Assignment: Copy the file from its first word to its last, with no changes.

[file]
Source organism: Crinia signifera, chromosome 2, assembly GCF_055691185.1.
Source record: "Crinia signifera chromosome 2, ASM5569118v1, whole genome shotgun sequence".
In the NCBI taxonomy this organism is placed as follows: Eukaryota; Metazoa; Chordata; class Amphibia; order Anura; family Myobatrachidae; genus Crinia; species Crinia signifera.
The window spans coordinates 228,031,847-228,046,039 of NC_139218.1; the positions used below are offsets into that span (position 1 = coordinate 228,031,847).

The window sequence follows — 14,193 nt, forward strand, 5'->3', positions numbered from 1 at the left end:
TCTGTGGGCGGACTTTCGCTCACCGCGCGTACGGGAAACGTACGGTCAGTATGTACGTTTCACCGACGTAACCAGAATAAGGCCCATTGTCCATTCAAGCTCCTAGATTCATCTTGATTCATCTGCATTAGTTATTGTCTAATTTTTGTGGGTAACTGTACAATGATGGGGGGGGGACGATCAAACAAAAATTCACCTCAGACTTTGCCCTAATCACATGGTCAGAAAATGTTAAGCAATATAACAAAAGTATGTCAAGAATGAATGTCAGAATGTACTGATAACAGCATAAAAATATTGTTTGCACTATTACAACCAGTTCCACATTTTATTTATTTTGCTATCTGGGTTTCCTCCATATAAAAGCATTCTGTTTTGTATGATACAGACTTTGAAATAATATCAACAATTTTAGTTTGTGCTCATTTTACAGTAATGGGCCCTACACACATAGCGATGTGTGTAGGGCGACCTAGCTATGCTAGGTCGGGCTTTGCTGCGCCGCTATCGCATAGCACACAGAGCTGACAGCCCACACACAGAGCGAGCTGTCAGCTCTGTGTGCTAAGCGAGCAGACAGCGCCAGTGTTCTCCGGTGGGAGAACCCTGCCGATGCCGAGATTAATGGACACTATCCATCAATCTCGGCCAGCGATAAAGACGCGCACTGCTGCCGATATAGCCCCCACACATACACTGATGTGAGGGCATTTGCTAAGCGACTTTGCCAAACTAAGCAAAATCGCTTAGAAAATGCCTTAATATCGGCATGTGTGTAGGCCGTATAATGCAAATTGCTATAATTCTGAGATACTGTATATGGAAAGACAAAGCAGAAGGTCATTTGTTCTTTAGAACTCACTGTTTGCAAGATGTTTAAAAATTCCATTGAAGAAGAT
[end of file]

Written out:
Source organism: Crinia signifera, chromosome 2, assembly GCF_055691185.1.
Source record: "Crinia signifera chromosome 2, ASM5569118v1, whole genome shotgun sequence".
In the NCBI taxonomy this organism is placed as follows: Eukaryota; Metazoa; Chordata; class Amphibia; order Anura; family Myobatrachidae; genus Crinia; species Crinia signifera.
The window spans coordinates 228,031,847-228,046,039 of NC_139218.1; the positions used below are offsets into that span (position 1 = coordinate 228,031,847).

The window sequence follows — 14,193 nt, forward strand, 5'->3', positions numbered from 1 at the left end:
TCTGTGGGCGGACTTTCGCTCACCGCGCGTACGGGAAACGTACGGTCAGTATGTACGTTTCACCGACGTAACCAGAATAAGGCCCATTGTCCATTCAAGCTCCTAGATTCATCTTGATTCATCTGCATTAGTTATTGTCTAATTTTTGTGGGTAACTGTACAATGATGGGGGGGGGACGATCAAACAAAAATTCACCTCAGACTTTGCCCTAATCACATGGTCAGAAAATGTTAAGCAATATAACAAAAGTATGTCAAGAATGAATGTCAGAATGTACTGATAACAGCATAAAAATATTGTTTGCACTATTACAACCAGTTCCACATTTTATTTATTTTGCTATCTGGGTTTCCTCCATATAAAAGCATTCTGTTTTGTATGATACAGACTTTGAAATAATATCAACAATTTTAGTTTGTGCTCATTTTACAGTAATGGGCCCTACACACATAGCGATGTGTGTAGGGCGACCTAGCTATGCTAGGTCGGGCTTTGCTGCGCCGCTATCGCATAGCACACAGAGCTGACAGCCCACACACAGAGCGAGCTGTCAGCTCTGTGTGCTAAGCGAGCAGACAGCGCCAGTGTTCTCCGGTGGGAGAACCCTGCCGATGCCGAGATTAATGGACACTATCCATCAATCTCGGCCAGCGATAAAGACGCGCACTGCTGCCGATATAGCCCCCACACATACACTGATGTGAGGGCATTTGCTAAGCGACTTTGCCAAACTAAGCAAAATCGCTTAGAAAATGCCTTAATATCGGCATGTGTGTAGGCCGTATAATGCAAATTGCTATAATTCTGAGATACTGTATATGGAAAGACAAAGCAGAAGGTCATTTGTTCTTTAGAACTCACTGTTTGCAAGATGTTTAAAAATTCCATTGAAGAAGAT